One was produced by Duke University School of Law to explain intellectual property law, carrying the tagline, “by day a filmmaker … by night she fought for fair use!” Another, a series titled “Wolff and Byrd: Counselors for the Macabre,” spins the tale of two attorneys who represent the “creatures of the night.”

In October 2008, former law librarian and professor emeritus Morris L. Cohen donated a collection of more than 200 law-related children’s books, now known as the Morris L. Cohen Juvenile Jurisprudence Collection. One such book is “Finding Susie,” a partially autobiographical story by former Supreme Court Justice Sandra Day O’Connor about a third-grade girl named Sandra who learns to let wild animals live in the wild and in the process finds a pet of her own.

Though Widener said he was initially dubious that a collection of children’s books related to law could be gathered, he said he was very impressed with Cohen’s work.

“It just shows what a collector can do with imagination,” Widener said.


Historically the home of eccentric, or “funky,” figures who lived fascinating lives, the Yale Law School has always been intrigued by the cultural aspect of law, Shapiro said. But scholarly interest in study of the legal iconography, Kauffman said, has grown in recent years.

In 2001, along with the Law Library’s U.S. history specialist Bonnie Collier, Kauffman published a coffee table book titled “Law in America” that draws heavily on images of law from the law school library and is the first and only legal book sold by the Metropolitan Museum of Art. In 2009, Sterling Professor John H. Langbein published “History of the Common Law: The Development of Anglo-American Legal Institutions,” which Kauffman said contains the most images of any existing legal book.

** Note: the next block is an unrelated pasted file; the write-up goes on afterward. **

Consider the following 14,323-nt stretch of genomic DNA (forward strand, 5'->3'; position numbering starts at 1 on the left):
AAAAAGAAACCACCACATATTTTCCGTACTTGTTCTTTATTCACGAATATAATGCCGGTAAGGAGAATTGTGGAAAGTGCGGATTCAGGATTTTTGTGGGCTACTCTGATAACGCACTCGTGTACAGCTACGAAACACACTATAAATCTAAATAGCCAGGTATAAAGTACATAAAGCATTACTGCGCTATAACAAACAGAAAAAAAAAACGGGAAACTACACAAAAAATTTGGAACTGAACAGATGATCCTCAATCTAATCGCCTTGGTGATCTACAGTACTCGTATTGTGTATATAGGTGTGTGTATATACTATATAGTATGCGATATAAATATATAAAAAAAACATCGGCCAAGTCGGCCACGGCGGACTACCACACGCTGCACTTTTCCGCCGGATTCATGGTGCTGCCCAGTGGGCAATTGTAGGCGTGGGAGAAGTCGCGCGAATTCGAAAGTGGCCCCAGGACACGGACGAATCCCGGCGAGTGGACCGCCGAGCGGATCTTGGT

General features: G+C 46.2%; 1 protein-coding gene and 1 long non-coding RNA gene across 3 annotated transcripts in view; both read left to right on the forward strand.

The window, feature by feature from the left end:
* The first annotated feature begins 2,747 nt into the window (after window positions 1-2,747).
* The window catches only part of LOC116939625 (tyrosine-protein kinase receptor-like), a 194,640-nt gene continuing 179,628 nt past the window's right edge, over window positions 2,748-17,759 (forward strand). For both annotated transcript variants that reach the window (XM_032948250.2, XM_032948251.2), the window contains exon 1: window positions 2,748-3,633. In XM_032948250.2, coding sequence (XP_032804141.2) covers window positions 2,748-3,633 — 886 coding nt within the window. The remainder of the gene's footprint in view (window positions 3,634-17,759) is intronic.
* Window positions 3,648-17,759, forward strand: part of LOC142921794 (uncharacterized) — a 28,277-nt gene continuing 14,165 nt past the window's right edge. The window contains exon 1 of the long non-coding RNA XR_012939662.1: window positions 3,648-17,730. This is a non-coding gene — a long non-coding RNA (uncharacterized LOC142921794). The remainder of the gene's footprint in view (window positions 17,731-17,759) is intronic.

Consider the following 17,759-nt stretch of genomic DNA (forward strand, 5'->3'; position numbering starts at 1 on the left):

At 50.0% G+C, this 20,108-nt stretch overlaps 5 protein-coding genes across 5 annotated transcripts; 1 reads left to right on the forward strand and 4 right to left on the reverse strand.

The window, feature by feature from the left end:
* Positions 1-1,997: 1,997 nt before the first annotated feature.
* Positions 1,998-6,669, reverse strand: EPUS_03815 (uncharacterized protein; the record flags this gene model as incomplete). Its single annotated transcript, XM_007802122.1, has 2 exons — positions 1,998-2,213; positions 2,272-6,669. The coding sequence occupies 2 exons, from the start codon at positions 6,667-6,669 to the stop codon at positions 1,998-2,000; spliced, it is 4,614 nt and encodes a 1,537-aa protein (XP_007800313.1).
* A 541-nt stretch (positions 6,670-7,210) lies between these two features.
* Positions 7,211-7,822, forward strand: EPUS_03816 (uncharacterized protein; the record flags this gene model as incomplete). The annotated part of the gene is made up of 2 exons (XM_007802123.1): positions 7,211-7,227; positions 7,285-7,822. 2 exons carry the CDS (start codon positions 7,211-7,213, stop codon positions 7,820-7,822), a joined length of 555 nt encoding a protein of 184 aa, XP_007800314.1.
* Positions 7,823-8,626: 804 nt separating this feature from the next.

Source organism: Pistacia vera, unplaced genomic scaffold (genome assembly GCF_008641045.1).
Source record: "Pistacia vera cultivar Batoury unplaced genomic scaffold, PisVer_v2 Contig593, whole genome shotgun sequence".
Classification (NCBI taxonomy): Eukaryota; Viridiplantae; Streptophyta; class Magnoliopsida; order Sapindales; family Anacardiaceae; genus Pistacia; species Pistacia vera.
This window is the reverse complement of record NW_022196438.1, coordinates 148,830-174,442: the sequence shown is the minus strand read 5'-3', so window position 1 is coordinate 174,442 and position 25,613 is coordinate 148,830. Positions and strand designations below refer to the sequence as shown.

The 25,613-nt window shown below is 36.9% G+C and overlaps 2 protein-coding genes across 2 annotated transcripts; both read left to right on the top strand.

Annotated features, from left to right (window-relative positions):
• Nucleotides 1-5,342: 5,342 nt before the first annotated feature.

And later this year, professors Judith Resnik and Dennis E. Curtis LAW ’66 will publish “Representing Justice: From Nascent City-States to Democratic Courtrooms and Guantanamo Bay,” which Kauffman said he believes to be the first legal book to chronicle the development of justices’ image over time. Resnik and Curtis will also teach a course next spring on the same topic.

The bobbleheads might seem “frivolous,” Shapiro said, but they fit in with the work on iconography of law, such as the book written by Resnik and Curtis.

And the collection’s colorful pieces can draw in people who may not otherwise be attracted to a law library, Kauffman said, adding that visual representations of law can encourage further study.

“It advertises everything else,” Kauffman said. “It immediately catches one’s eye. They don’t have to be able to read Latin or Ancient Greek or law French. Anyone can recognize the image and from there take a broader interest in the scholarship that’s behind it.”

Indeed, Shapiro said such images help to remind people that the law defies the stereotype of suits and wigs. Legal shows, he pointed out, are among the most popular programs on television.

“The general public thinks of law as this incredibly dry field, but historically law has a very rich cultural heritage,” Shapiro said. “All the drama of human life shows up in legal literature. Crime, sex, our struggles: They all end up in the courtroom.”

The Law Library contains more than 900,000 volumes; the Rare Book Room has about 50,000.